Least favorite part of advising: NASA won’t let advisors fly in the near-weightlessness of its “Weightless Wonder” aircraft (with the Miners in Space Team). Only students. Bummer.
M-SAT: The satellite team is at the core of Pernicka’s research (spacecraft design and orbital mechanics), so advising M-SAT is a natural fit. The team can compete every two years, but competition is by invitation only. The current competition for Missouri S&T began in January. The team will be testing three satellites — two cooperative and one not in contact. The project will help satellites sync orbits with things like space debris or adversarial spacecraft.
Miners in Space: Pernicka got a random email offer from NASA advertising a research program on the “Vomit Comet,” a fixed-wing aircraft that provides near-weightlessness. He sent it on to his students and they jumped at the chance. They first flew an experiment in 2003, and have flown a total of six times now. Proposals for the next program were submitted in January.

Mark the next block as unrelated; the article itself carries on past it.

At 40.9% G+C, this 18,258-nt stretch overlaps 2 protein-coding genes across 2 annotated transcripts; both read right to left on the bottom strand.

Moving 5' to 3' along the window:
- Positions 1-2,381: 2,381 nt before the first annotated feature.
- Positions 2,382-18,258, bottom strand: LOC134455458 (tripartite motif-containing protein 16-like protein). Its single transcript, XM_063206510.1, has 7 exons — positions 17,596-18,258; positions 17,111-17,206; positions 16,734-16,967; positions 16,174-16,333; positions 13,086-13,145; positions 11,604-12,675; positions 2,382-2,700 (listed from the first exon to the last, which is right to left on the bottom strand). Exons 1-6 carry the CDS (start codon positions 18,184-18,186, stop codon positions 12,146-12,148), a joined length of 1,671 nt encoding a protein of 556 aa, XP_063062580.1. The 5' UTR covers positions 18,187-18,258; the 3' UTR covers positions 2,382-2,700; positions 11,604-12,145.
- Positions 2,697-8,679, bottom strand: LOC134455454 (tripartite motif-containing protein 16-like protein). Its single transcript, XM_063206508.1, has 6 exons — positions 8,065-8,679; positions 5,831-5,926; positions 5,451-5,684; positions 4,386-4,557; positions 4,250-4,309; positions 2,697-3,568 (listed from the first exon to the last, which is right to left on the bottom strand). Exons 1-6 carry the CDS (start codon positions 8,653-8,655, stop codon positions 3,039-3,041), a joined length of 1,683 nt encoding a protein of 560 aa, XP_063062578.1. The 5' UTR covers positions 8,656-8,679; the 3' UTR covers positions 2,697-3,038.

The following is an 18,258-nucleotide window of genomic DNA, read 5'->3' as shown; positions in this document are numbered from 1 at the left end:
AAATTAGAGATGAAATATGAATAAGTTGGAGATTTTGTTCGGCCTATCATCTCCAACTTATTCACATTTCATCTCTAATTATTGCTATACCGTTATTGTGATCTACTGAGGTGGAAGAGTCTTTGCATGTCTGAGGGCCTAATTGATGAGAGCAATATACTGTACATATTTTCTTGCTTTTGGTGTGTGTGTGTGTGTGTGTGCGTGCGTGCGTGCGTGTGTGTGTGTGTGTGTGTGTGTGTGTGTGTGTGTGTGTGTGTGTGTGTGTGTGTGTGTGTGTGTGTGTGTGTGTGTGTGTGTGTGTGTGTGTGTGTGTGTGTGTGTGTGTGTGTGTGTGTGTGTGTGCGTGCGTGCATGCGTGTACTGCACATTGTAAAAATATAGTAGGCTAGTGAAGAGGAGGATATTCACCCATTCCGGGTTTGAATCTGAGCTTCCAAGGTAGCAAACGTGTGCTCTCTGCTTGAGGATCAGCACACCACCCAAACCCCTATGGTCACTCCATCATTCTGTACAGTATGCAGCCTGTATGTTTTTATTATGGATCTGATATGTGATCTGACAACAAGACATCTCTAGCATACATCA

Formula SAE: S&T’s Formula SAE Team, typically ranked in the top 20 out of more than 400 teams internationally, plans to race in California in June and compete in the Formula Student Germany race in August. Students are working now to raise the funds required to ship a car and a team of students overseas. Pernicka, whose father was a part-time mechanic, grew up fixing cars. “In college, if my car broke, I either fixed it myself or walked.” He sees himself as the team’s cheerleader. “I can still take my car apart and put it back together, but I can’t design a racecar. The students on the team teach themselves and really learn a lot from alumni mentors.”
Current ride: A 1971 Corvette. Called a “survivor,” the car has most of its original parts. Pernicka performs all of the maintenance himself.